Calculating the "Excess Cost" of Educating Children with Disabilities

When IDEA was enacted, it was estimated that children with disabilities cost approximately twice as much to educate as other children. Congress took that estimate figure into account when setting the maximum federal contribution at 40 percent of state average per pupil expenditure. Estimates of excess cost have not changed much over time. A recent study, using data from the 1999-2000 school year, found that schools spent 1.9 times more in total expenditures and 2.08 times more in current operating expenditures on student with disabilities. Rising special education spending is primarily the result of an expansion of the student population identified as "disabled," and less the result of a disproportionate increase in the cost of special education services.

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As described above, IDEA Part B funds two separate sections, 611 and 619. Section 619 is available specifically for children age 3 through 5. As with other sections of IDEA, Section 619 is not “fully funded.” Indeed, Section 619 is funded at a lower per-pupil rate than Section 611. For instance, in fiscal year 2014, the average per-pupil expenditure is $1,743 for PreK-12 special education students (Sec. 611) and only $471 for 3- to 5-year-olds receiving special education services (Sec. 619). Section 619 dollars should be viewed as supplemental funding to the Section 611 funds.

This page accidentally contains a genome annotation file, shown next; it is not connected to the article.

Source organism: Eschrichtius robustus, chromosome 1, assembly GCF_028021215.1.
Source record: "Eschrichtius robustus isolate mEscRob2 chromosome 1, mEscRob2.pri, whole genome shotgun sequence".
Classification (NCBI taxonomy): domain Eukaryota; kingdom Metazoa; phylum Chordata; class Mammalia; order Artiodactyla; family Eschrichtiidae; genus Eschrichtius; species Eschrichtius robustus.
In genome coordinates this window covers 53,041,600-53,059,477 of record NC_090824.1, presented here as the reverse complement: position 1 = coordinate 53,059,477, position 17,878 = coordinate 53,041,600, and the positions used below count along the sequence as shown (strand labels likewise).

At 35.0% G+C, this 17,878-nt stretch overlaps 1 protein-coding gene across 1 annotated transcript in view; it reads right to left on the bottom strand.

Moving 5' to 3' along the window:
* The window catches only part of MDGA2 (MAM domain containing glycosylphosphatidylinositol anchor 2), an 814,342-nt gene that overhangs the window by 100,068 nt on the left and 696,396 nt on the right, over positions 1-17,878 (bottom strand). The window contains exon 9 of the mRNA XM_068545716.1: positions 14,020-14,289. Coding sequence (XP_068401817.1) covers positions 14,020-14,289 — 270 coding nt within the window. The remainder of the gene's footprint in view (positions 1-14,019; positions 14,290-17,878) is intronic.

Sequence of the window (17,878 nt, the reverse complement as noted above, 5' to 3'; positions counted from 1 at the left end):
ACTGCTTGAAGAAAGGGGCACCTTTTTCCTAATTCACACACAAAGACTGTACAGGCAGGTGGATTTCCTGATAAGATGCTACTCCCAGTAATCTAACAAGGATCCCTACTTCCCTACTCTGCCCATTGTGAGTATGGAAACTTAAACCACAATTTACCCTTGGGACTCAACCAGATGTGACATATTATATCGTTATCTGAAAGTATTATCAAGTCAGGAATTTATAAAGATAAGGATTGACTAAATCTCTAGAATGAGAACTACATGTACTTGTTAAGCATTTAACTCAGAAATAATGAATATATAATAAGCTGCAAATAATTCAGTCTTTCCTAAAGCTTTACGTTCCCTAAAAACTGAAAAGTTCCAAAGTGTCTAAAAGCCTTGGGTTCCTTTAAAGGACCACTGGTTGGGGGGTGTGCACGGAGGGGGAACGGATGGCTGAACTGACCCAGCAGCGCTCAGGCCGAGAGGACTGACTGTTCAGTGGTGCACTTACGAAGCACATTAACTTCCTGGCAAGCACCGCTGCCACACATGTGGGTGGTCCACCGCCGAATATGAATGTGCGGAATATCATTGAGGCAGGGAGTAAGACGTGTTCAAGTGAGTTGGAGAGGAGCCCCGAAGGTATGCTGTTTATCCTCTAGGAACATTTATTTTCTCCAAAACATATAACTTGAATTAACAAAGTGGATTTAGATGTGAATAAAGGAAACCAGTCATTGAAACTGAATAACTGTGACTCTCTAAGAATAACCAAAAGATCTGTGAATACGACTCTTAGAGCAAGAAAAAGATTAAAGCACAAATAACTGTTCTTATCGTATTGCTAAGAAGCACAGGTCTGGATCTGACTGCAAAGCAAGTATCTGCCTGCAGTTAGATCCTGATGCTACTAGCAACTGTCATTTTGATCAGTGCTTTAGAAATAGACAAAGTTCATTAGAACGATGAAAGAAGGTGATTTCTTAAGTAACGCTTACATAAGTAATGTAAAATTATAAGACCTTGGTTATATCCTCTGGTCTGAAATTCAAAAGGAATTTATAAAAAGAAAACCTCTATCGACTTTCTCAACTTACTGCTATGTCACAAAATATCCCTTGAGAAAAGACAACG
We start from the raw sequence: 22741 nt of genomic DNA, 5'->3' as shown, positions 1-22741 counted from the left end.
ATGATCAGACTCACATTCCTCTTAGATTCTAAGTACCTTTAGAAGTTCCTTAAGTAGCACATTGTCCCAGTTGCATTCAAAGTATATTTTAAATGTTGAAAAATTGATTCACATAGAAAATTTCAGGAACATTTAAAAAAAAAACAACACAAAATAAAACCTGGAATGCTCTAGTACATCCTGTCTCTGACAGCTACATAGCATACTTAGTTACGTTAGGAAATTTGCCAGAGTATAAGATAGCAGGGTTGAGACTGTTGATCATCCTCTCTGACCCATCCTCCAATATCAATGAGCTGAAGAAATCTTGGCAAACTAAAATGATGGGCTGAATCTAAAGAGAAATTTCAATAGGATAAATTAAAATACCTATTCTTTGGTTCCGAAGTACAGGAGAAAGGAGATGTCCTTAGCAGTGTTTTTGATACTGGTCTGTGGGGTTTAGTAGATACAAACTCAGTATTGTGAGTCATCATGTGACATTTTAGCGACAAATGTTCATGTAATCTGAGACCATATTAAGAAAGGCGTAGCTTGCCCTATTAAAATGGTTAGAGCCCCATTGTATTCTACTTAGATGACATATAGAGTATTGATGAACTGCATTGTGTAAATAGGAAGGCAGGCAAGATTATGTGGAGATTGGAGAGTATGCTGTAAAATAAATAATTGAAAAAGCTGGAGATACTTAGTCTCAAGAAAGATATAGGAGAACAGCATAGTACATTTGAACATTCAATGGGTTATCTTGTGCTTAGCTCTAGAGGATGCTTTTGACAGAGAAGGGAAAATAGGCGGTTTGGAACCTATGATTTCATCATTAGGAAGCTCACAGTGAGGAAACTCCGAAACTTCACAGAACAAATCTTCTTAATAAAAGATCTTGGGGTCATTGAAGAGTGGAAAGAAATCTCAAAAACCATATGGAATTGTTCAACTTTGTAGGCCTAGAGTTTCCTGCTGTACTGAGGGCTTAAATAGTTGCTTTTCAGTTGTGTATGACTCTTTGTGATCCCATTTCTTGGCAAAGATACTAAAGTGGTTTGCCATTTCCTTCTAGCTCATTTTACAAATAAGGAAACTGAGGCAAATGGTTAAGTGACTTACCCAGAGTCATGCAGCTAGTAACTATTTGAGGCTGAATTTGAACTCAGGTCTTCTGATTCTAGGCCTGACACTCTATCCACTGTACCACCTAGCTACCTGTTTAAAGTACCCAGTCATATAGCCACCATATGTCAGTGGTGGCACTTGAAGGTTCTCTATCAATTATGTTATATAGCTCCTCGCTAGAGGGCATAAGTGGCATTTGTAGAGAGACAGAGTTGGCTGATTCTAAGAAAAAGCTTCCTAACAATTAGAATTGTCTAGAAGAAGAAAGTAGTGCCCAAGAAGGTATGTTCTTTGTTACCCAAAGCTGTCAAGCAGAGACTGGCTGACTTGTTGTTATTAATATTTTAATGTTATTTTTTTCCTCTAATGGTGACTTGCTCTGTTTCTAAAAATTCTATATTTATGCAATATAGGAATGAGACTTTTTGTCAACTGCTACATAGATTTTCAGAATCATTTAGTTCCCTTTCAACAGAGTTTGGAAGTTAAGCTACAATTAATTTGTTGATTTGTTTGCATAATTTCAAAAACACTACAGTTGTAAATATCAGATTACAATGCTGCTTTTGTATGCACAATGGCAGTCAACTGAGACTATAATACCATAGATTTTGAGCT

Many, if not most, school districts use a combination of Sections 611 and 619 funding to cover the costs of special education for young children with disabilities. For example, a special education teacher may work full time at an elementary school that also provides pre-K education on site; that teacher may be entirely funded through Section 611 dollars, but still work with a 4-year-old with disabilities.